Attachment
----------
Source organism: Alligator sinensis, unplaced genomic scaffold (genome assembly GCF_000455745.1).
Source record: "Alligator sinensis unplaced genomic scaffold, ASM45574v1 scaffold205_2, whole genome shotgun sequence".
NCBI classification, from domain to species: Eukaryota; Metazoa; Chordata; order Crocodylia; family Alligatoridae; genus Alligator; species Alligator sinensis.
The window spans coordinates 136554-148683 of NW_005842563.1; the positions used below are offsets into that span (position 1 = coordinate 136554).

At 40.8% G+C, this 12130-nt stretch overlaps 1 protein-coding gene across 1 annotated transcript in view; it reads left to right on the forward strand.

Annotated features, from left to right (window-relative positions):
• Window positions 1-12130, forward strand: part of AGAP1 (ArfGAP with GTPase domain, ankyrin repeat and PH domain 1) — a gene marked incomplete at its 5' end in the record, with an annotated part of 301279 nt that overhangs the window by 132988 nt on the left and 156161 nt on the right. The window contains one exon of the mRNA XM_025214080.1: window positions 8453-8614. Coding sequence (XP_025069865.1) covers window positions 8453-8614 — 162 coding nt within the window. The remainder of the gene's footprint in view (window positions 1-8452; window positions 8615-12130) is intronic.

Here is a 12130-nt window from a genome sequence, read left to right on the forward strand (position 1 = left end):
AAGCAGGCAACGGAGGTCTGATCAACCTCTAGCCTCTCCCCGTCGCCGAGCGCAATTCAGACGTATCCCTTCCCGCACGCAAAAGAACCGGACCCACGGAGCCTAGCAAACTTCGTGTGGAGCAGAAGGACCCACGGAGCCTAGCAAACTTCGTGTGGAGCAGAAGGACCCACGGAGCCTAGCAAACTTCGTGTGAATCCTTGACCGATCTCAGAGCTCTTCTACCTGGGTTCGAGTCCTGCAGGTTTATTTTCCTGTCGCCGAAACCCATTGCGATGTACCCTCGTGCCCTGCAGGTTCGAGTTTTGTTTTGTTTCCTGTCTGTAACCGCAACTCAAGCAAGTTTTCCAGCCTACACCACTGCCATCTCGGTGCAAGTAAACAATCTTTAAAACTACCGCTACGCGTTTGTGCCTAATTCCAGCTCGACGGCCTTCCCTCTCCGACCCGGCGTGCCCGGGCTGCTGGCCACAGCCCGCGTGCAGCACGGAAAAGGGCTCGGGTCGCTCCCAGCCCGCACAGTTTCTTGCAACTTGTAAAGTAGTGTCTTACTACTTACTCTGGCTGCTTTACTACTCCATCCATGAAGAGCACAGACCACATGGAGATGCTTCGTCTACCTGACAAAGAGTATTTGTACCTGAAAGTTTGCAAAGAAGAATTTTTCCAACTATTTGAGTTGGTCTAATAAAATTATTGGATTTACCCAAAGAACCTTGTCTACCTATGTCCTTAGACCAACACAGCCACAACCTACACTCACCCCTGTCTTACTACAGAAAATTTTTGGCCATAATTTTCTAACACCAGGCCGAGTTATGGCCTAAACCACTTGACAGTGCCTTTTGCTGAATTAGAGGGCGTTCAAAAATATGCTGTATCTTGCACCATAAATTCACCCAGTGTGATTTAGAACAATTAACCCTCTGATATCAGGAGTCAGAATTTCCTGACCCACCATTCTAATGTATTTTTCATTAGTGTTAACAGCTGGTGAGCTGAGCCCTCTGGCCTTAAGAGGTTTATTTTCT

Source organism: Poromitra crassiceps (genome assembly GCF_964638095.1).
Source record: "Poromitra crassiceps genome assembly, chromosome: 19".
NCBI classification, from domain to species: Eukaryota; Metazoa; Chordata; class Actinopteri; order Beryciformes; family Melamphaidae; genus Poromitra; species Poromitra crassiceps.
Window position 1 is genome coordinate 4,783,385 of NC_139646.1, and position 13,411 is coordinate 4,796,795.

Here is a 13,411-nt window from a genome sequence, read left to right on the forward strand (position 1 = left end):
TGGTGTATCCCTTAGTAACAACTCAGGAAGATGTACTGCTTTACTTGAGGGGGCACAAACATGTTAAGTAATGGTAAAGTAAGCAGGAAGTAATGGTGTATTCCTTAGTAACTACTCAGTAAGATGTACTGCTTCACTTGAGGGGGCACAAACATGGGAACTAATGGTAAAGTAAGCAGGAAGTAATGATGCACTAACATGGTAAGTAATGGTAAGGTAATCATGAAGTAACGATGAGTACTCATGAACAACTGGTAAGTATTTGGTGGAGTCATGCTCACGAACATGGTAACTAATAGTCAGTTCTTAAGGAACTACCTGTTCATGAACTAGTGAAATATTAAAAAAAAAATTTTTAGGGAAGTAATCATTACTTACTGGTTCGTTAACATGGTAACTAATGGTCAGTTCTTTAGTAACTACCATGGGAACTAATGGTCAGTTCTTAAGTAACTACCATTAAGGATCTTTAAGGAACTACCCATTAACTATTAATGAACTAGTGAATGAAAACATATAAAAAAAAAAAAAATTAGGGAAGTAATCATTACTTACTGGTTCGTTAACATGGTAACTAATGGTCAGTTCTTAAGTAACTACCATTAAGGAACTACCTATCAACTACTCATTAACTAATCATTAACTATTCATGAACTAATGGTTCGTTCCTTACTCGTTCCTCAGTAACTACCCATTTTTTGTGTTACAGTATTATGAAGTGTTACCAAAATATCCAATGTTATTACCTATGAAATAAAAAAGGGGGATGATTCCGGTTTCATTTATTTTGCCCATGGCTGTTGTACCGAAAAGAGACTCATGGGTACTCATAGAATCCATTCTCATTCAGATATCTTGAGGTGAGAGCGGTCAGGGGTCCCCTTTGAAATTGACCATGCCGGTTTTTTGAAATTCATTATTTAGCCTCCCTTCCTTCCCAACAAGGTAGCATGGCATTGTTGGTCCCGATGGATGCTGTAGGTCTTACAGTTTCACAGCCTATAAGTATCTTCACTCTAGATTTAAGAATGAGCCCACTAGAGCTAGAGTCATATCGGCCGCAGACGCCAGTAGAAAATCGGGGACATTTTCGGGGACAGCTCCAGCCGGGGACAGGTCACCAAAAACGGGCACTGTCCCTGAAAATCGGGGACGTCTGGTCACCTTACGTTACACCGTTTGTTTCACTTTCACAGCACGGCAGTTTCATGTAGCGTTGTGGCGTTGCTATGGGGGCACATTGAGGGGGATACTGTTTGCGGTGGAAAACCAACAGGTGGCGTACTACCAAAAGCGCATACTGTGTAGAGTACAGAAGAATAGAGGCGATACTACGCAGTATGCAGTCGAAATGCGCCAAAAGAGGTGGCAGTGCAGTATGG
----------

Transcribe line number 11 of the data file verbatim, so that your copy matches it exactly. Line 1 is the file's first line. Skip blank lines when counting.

Source record: "Poromitra crassiceps genome assembly, chromosome: 19".